• Ask your agency if they are willing to negotiate their percentage depending on the timing of the hiring cycle. If you are willing to disclose your intent to leave early on, can they lower their fees and open the door for better negotiations for you? 

Agencies have exerted a stronghold on the hiring cycle

The traditional hiring marketplace is stuck in old timing cycles that are no longer relevant since hiring has become a year-round process. Agencies have invented this idea of “hunting season” which goes from January-April, raising the stakes and stress for schools and candidates alike. Administrators worry that if they can’t find a suitable teacher in those 3 months, the agony of summer searching looms. Conversely, those teachers who are “leftover” are made to feel inadequate and must bow down to another year in a place they no longer feel they belong.

I have been on one of the largest agencies’ books for almost 15 years, starting off as a dance instructor, then as department chair, and later as a senior administrator. When I approached my coordinator one spring to throw my name in the hat at the last minute, I was informed that they would not take me on if I had already signed a contract with my current school for the next academic year. It was a conflict of interest, she said (Huh?). Unless my boss would give me permission to do so. (He did!)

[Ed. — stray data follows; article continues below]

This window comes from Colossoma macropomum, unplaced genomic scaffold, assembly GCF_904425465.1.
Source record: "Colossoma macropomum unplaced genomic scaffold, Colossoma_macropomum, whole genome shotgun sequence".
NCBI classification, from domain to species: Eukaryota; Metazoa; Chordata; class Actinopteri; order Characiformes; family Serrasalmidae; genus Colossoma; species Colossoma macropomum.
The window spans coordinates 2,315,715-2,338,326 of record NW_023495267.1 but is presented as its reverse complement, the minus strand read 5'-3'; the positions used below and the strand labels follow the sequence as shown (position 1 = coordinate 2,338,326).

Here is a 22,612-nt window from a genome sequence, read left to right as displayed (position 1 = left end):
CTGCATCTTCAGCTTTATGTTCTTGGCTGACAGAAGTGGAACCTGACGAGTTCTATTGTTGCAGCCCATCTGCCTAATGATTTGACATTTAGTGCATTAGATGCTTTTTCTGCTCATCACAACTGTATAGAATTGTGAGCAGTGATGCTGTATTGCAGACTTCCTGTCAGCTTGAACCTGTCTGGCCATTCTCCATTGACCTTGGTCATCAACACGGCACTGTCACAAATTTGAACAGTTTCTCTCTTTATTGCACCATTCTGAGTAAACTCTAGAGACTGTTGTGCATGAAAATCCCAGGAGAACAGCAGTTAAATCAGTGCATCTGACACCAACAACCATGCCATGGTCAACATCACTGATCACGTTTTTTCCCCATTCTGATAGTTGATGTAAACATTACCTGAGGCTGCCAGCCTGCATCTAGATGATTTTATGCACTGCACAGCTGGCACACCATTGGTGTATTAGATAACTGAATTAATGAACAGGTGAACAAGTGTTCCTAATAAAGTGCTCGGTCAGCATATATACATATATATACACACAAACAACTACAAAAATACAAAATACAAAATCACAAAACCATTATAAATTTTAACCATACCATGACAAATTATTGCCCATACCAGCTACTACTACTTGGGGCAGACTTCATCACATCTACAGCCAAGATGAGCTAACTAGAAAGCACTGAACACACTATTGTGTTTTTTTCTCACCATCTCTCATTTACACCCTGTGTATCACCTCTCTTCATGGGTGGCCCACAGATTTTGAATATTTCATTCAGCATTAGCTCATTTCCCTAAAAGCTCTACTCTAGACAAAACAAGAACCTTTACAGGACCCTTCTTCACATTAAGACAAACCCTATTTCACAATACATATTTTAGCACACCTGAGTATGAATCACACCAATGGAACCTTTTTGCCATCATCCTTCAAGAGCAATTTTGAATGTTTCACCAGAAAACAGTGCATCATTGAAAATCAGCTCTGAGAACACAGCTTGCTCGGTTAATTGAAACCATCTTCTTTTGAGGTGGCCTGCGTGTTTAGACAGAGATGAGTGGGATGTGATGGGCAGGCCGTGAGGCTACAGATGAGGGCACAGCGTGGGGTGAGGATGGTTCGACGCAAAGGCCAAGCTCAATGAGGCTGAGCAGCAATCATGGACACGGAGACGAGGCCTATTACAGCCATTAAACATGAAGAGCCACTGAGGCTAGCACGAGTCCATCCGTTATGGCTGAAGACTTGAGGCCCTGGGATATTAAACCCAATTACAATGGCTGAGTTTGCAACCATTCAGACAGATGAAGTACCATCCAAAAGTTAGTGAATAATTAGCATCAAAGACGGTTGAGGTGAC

So, if you want professional representation, you have to make your thoughts public very early, which is often considered an act of betrayal in tight-knit communities. And, if you can’t find a good fit, you are tied to your desk for another agonizing year. And round it goes. 

On the flip side of the coin, if a head of school has a need to hire late in the school year, why are seekers and workers being kept at bay from each other so that agencies can exercise a stronghold on revenue and essentially control the timing of hiring? Teachers leaving mid-year used to be unheard of; it is now a reality.